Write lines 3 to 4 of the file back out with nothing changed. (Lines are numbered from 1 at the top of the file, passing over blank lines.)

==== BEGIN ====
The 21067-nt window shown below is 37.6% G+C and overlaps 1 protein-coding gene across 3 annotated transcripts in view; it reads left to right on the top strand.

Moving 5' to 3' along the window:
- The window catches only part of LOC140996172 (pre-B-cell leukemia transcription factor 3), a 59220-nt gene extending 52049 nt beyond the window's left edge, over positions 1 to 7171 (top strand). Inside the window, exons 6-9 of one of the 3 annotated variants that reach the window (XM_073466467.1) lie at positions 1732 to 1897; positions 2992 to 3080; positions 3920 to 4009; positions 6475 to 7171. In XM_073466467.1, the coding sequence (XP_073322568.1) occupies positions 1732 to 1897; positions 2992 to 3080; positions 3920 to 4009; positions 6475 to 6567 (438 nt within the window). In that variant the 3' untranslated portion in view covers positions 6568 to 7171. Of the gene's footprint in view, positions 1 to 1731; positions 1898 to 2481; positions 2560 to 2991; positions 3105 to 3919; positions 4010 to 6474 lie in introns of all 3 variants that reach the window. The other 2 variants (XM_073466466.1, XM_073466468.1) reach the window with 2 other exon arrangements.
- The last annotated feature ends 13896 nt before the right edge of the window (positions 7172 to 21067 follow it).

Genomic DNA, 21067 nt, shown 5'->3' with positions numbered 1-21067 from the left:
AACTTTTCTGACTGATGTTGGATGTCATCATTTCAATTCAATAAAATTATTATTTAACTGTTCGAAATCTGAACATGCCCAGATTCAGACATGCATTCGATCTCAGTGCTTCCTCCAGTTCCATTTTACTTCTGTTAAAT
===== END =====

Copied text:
- The window catches only part of LOC140996172 (pre-B-cell leukemia transcription factor 3), a 59220-nt gene extending 52049 nt beyond the window's left edge, over positions 1 to 7171 (top strand). Inside the window, exons 6-9 of one of the 3 annotated variants that reach the window (XM_073466467.1) lie at positions 1732 to 1897; positions 2992 to 3080; positions 3920 to 4009; positions 6475 to 7171. In XM_073466467.1, the coding sequence (XP_073322568.1) occupies positions 1732 to 1897; positions 2992 to 3080; positions 3920 to 4009; positions 6475 to 6567 (438 nt within the window). In that variant the 3' untranslated portion in view covers positions 6568 to 7171. Of the gene's footprint in view, positions 1 to 1731; positions 1898 to 2481; positions 2560 to 2991; positions 3105 to 3919; positions 4010 to 6474 lie in introns of all 3 variants that reach the window. The other 2 variants (XM_073466466.1, XM_073466468.1) reach the window with 2 other exon arrangements.
- The last annotated feature ends 13896 nt before the right edge of the window (positions 7172 to 21067 follow it).